Dawn started streaking across the sky, the sun was returning to bring light and heat. She wondered if Darren had made it safely to Atlanta with his parents. She wished she could hear his voice, how he sounded like comfortable slippers padding across the floor when he talked. She rolled her stiff neck and stood up. Her knees and back cracked after being in the same position for hours. Her butt muscles burned. Her tongue was dry and sticking to the roof of her mouth. She couldn’t believe she had peed and shat on herself during the night and didn’t realize it. She was embarrassed and disgusted.

Arianne heard the buzzing first, flinching as fat, inch-long flies surrounded her head and body. She swatted until her arms tired. The snakes and rats seemed to have multiplied, slithering toward and skating away from each other across water that hadn’t receded one inch. She looked through tired, burning eyes and saw that the murky abyss held the same debris, but was dotted with more bodies. She looked away, but the gray, bloated corpses—some face down, some face up—were on all sides of the house. The bodies displayed a host of traumas—missing eyes, severed limbs, exposed organs, bashed-in heads. Arianne was terrified that she would recognize one of them. Mama. Oh, God, Mama! Bile rose again—the sour, alkaline liquid oozed into her mouth and she spit it out.

Some of the flies abandoned Arianne, moving on to dead animals and humans. There was a sickly sweet smell—a rancid perfume that settled deep in her throat. The odor of death. Her empty stomach turned over, sending a slice of pain through her midsection. Arianne wondered if she would die and slip off the roof to join them in the pool of death, vermin nibbling at her fingertips.

She stood up to avoid staring at the bodies and turned to check on Mr. McCullough. He was lying down, holding his cane across his chest. She called to him and he raised a hand, but did not stir otherwise. She felt a familiar flutter in her abdomen and cursed. I can’t believe my period is starting. She longed for some water to drink and for the sun to disappear.

.  .  .

The house on Tricou Street was considered to be high ground according to the flood maps. That’s what Arianne heard Mr. Guillory tell Dad. He was their State Farm agent, that’s what Dad called him. She told her mother and everyone at Edison Elementary what Mr. Guillory said because it made her sound smart and grown up.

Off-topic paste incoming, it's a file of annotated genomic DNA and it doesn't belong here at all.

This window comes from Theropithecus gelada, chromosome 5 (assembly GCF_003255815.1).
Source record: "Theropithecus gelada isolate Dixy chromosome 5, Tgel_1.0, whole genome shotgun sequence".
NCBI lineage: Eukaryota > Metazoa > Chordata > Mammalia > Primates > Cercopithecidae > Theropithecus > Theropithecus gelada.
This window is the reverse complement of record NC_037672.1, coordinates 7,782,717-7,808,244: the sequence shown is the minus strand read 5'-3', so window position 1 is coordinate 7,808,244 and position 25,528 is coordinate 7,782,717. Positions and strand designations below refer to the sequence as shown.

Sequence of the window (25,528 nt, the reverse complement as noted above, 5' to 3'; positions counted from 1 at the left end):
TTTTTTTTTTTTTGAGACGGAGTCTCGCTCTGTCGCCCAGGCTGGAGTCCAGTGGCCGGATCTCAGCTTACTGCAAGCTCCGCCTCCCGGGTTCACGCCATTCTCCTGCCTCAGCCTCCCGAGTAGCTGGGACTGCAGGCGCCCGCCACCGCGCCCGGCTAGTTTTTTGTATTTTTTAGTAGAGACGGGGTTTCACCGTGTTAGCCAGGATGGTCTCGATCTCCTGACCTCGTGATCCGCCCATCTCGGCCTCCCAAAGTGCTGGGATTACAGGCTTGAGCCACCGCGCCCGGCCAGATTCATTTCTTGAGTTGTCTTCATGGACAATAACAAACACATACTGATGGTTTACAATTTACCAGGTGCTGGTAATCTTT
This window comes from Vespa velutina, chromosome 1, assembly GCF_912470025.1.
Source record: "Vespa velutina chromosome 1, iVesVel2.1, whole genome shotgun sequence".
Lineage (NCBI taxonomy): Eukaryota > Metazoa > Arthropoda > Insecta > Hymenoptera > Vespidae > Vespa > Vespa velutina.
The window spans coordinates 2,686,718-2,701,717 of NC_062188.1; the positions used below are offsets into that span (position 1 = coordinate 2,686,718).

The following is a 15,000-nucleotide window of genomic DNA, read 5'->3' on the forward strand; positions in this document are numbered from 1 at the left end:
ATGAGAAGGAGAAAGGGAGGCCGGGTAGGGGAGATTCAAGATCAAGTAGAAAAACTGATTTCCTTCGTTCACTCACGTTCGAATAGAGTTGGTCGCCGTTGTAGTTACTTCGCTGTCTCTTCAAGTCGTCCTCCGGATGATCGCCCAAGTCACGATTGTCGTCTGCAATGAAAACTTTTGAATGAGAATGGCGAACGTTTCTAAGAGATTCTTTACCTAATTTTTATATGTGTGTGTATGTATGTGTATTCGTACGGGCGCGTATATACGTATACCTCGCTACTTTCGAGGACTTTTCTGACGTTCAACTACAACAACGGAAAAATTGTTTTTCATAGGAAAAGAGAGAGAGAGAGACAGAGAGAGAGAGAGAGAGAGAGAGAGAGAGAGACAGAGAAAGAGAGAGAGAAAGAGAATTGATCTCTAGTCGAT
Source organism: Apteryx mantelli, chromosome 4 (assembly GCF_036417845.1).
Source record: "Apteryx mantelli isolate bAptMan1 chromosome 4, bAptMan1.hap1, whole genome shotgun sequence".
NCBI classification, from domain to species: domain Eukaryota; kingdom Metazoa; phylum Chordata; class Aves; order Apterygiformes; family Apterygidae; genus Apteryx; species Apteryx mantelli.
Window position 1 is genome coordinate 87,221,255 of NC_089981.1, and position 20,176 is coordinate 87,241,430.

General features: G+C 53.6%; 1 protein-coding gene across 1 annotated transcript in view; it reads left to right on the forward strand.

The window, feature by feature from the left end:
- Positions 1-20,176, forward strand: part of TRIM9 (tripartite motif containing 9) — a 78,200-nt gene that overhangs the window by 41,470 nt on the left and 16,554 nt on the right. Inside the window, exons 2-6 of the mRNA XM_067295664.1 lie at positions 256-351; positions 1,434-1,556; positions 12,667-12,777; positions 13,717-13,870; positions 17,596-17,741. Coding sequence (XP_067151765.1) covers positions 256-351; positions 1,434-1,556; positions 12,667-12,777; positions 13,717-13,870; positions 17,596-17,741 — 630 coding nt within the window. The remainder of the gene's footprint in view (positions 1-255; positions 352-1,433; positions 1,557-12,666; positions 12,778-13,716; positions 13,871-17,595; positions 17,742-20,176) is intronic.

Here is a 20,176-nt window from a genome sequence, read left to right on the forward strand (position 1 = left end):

Arianne loved taking a short ride with her Dad every year on the Saturday before her birthday in early April to visit Mr. Guillory’s office. They would have a cup of coffee and Dad would pull out the checkbook from his back pocket to pay his premium. Mr. Guillory would always hand over a big sucker and ask how she was doing in school. Arianne answered with a polite, “Fine!” and kept playing with her doll.

She heard Mr. Guillory try—again—to get Dad to buy something called a flood policy, but he laughed.

“Come on, Guil, I’m right by the levee, two blocks away. You’re always trying to separate me from my money. Tricou never floods. Hasn’t flooded once in the 10 years me and Anita have been there. We don’t even get water in the street during those hard thunderstorms. I stand on my porch with a beer and watch the stream roll down the street. The water doesn’t get up to the rim of my tire.”

.  .  .

Memorial Day 2005. Dad had taken charge of the grill and was serving up a steady course of chicken, ribs, steaks, burgers and hot dogs. Arianne insisted that he throw on some vegetables.

“You need some fiber and roughage to offset all of that beef and swine. People don’t eat like this anymore,” she said, a hint of irritation lacing her voice. “I’ve marinated some chicken, asparagus, squash, peppers and seasoning, and wrapped it all in foil to make it easy for you.”

“All right, my honey lamb, whatever you say. Go on and put that nursing degree to use. But you know me and my frat brothers aren’t going to eat that sissy stuff. That’s fine for you, your mama, Mrs. McCullough, and those church ladies to nibble on.”

After the barbecue and subsequent cleanup, Dad settled into his recliner to watch a late NBA playoff game and drifted off to sleep. Arianne went to kiss him goodbye before she headed out. She walked into the room and found him convulsing.

.  .  .

Arianne shifted her weight to lean on her side. It was a relief to be in a new position. She figured that Dad was making life difficult for the convalescent center staff. She knew that once he found out a storm was coming, he would start pushing the staff to let him go home so he could put up the boards on the house, paralysis be damned. Mama decided to postpone evacuation until she knew what was happening with Dad.

When Arianne got to Tricou Street on Saturday around noon—after 90 minutes of traffic—Mama was waiting in the driveway, sweat dampening her forehead. She got inside the car before Arianne could shift into park.

“Where have you been?”

“Mama, you don’t know what it took for me to get here. There are so many cars on the road, it’s ridiculous.”

“Let’s do what we can do to get up to the Hainkel Center,” Anita mopped her brow with a handkerchief and turned the car’s air conditioning on full blast, letting the current muss her hair and ripple through her shirt.

Arianne sighed as she turned the car around to reach Claiborne Avenue and head back across the Industrial Canal bridge.

Anita chattered nervously. “This is like Betsy, I swear. That hurricane stirred around in the Gulf like this one. I don’t like this at all. No one is answering the phone at the center. I wonder if they’ve taken him somewhere upstate—”